Volvo and Ericsson want to get your next car talking to the cloud, with a deal that will see future Volvos navigating through the Connected Vehicle Cloud as they do the mean streets. The system - which will stretch to all of the countries Volvo sells in - will support app downloads to the dashboard and two-way interaction with vendors and other services, in addition to safety features such as Volvo has explored in self-driving vehicles and road-trains.
According to Volvo, the dashboard will soon offer the same sort of digital services as drivers are familiar with from home or work. Information, navigation, and entertainment will all be offered from a central screen, and Volvo will be looking to third-party providers such as internet radio, road authorities, governments, toll-road operators, and others, to tie in with the system.
The connection between Ericsson's Connected Vehicle Cloud system and the individual cars will be encrypted, so as to preserve security - a virus in your dashboard is probably something best avoided - and there's an ambitious roadmap for developing the technology. Volvo has a history of driver behavior and traffic safety tracking, and elements of each will be integrated with future versions.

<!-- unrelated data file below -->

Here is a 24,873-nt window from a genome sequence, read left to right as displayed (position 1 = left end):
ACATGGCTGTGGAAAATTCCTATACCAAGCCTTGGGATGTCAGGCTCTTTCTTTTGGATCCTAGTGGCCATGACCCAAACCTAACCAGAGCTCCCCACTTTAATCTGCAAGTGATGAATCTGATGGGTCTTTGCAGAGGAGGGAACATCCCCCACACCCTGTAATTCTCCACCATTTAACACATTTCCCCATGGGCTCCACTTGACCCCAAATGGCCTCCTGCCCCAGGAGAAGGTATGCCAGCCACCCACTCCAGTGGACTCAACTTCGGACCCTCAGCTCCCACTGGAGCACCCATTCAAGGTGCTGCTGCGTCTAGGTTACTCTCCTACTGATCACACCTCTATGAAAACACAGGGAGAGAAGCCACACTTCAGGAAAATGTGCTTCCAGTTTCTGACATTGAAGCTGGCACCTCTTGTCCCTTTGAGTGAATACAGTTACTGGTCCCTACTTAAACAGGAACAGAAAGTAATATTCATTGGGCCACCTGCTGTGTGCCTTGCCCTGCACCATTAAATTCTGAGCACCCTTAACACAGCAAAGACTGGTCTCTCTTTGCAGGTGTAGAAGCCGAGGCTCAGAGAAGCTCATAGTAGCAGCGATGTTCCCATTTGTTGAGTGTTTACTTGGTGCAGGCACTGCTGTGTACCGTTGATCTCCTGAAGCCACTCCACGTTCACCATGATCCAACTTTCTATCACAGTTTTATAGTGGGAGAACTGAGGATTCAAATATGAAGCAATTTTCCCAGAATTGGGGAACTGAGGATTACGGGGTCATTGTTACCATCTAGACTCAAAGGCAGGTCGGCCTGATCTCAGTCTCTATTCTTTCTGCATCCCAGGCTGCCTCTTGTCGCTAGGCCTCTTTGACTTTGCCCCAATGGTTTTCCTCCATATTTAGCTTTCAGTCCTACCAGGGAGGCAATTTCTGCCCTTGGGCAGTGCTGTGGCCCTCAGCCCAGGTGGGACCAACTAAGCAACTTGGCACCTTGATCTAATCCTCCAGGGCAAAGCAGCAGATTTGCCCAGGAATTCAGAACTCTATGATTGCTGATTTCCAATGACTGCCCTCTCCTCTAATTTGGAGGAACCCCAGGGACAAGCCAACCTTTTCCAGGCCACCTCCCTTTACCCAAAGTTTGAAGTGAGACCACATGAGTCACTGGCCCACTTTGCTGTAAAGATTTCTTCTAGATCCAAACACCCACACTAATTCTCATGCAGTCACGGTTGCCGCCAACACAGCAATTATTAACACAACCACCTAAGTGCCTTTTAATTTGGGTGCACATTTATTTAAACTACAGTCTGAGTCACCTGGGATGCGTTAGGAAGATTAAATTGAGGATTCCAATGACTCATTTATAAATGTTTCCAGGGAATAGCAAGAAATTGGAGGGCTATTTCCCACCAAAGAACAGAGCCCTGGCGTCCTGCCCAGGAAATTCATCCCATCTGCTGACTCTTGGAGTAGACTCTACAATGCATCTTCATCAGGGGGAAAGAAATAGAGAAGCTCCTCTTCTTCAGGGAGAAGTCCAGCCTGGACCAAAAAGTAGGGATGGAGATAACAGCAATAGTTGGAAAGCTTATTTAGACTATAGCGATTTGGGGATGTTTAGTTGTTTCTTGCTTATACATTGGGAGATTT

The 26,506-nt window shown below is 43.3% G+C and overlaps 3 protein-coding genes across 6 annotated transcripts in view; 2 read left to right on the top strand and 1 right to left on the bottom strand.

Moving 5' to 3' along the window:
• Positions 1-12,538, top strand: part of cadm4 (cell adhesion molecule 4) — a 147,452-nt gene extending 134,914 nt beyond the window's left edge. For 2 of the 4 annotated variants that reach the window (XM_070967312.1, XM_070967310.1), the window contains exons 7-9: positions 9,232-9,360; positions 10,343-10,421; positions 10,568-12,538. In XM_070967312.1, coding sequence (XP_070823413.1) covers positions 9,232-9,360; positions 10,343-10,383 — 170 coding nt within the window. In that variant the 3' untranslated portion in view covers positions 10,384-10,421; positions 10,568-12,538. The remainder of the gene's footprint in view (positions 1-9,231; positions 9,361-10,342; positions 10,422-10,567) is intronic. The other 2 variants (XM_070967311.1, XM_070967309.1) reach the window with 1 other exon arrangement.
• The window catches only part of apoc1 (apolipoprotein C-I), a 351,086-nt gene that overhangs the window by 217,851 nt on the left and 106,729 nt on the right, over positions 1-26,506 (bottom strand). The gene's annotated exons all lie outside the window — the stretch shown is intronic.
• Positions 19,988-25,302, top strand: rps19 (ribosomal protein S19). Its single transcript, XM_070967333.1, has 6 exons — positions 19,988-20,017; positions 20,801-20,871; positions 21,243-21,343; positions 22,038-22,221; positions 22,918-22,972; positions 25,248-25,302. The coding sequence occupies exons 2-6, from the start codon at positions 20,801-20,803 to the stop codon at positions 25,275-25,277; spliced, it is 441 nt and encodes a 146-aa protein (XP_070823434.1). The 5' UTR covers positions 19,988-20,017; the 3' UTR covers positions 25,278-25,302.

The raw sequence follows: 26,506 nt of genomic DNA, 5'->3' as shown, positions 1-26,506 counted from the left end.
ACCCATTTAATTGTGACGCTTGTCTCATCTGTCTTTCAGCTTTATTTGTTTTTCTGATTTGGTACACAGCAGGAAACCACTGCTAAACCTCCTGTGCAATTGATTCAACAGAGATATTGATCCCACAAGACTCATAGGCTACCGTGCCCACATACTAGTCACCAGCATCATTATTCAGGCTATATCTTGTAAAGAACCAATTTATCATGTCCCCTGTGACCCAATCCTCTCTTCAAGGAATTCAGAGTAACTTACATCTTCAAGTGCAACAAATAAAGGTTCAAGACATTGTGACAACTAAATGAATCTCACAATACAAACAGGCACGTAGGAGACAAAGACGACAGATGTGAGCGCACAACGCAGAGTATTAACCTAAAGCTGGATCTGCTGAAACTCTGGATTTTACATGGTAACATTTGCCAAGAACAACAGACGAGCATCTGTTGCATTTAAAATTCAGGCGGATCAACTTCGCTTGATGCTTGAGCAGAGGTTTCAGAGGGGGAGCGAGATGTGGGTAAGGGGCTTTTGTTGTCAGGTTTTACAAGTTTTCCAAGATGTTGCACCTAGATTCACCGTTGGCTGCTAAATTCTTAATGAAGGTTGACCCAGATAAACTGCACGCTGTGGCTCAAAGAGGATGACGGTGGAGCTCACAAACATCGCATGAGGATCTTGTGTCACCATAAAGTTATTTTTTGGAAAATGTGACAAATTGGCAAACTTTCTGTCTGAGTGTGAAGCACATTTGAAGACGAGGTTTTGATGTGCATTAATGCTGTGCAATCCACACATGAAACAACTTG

Although not quite the self-driving cars Google and others are experimenting with, Volvo's push into smart-car technology is likely to hit the road far sooner than autonomous transport. Meanwhile, rival firms are experimenting with inter-car communications; Toyota set up a nine acre test track in Japan where the road, street furniture, and other elements can talk with the car's onboard systems, warning of pedestrians, adverse weather conditions, or other emergencies.
Ericsson too has smart city plans of its own. The company revealed its Networked Society Project earlier this year, an ambitious scheme for ubiquitous connectivity: